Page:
Trudeau responded by saying that Scheer is the one who will give tax beaks for people making $400,000 a year and Canadians can’t even see the full Conservative platform.

“Half of your platform isn’t even costed,” Scheer said.

“You’re the one who is hiding your platform for Canadians,” Trudeau responded.

The NDP leader jumped in saying the two party leaders are “arguing about who’s worse for Canada.”

Back to SNC-Lavalin, Blanchet said that the SNC-Lavalin employees “did nothing wrong” and that Scheer is saying Quebec is “corrupt.”

Climate target

The Green Party leader directed a question at Trudeau, saying that the science requires Canada to get to a 60 per cent reduction in greenhouse gas emissions by 2030.

“We have a real plan that has delivered over the past four years,” Trudeau said. “We will continue to do the things that need to be done and bring Canadians along with it.”

May responded by saying that Trudeau cannot be a “climate leader” after buying a pipeline.

“Nobody believes your numbers Justin,” Scheer said, continuing to argue with Trudeau on the Liberal plan.

“You do not need to choose between Mr. Delay and Mr. Deny,” Singh jumped in and said. “There is another option.”

The People’s Party leader said both Trudeau and Scheer “are the same on climate change,” and neither of them will be able to achieve their targets.

Affordability and balancing the budget

The Green Party leader was the first to get the opportunity to respond to a question about balancing the budget and making life more affordable for Canadians.

May said her strategy is to go after places where there is revenue, not cutting services, saying that the party anticipates having a balanced budget in five years.

“What about the idea of cutting all subsidies to oil, as we propose to do,” Blanchet said, in addition to taxes on the e-commerce companies.

“We agree with you,” May responded.

Trudeau said that his Liberal party has been able to create “more than a million new jobs created” at the same time as reducing poverty, “in a way that is responsible.”

May shifted the conversation to health care, saying Canadians need universal, single-payer coverage.

“You will spend $60 billion, spending won’t create any wealth,” Bernier said. “We need to have more private sector investment.”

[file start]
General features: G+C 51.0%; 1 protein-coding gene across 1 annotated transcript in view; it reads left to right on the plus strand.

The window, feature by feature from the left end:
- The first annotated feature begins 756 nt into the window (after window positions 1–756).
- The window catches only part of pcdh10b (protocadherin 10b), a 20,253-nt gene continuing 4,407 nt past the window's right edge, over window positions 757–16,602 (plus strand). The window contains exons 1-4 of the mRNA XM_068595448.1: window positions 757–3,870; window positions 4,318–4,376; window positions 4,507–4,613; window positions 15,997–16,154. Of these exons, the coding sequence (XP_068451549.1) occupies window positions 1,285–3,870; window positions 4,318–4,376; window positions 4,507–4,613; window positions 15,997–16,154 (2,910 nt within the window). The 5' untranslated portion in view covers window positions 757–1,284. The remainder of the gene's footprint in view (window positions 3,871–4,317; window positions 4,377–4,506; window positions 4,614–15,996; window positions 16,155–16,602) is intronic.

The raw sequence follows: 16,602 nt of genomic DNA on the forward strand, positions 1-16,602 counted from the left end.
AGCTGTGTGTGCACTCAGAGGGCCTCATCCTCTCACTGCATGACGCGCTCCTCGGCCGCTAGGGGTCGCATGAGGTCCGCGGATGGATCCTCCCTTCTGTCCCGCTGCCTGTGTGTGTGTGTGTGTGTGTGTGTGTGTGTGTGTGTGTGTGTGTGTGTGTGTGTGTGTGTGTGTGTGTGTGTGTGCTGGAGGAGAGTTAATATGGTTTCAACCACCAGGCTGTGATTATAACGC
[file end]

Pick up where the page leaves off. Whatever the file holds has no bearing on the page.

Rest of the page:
“You’re famous private sector..they have no invested in the economy,” May responded. “We need to get that money and get public sector investments,” May said.

Scheer said that he would cut foreign aid by 25 per cent, if elected prime minister, which was described by May as the worst item in the party’s “non-platform.”

“Short term, misguided and greedy policies,” the Green Party leader said to Scheer.

‘A Quebecer is a Canadian’

The Bloc Quebecois leader was asked about Quebec’s equalization payments, which the party leader said is based on “flawed reasoning.”

“What can a Canadian do that a Quebecer cannot do,” Blanchet said to Trudeau.

“A Quebecer is a Canadian and will remain a Canadian under my watch,” the Liberal Party leader responded.

NDP leader Singh said he was thinking about ways to make life more affordable, recommending that Canadians should work together. Health care, for example, the universal Pharmacare program puts all Canadians together.

“Your ideas always interfere and infringe into [provincial jurisdictions,]” Blanchet said in response.

Women’s rights

Trudeau called out the Conservative party leader for being a leader who will strip women of their reproductive right.

“I am personally pro-life,” Scheer said in response, adding that it is alright for people to have differing opinions on the topic in Canada.

May, the only female party leader, jumped in by saying no leader should retreat “a single inch” on the “hard-earned rights” of women in Canada.

Keep an eye on Yahoo Canada for live updates from the debate: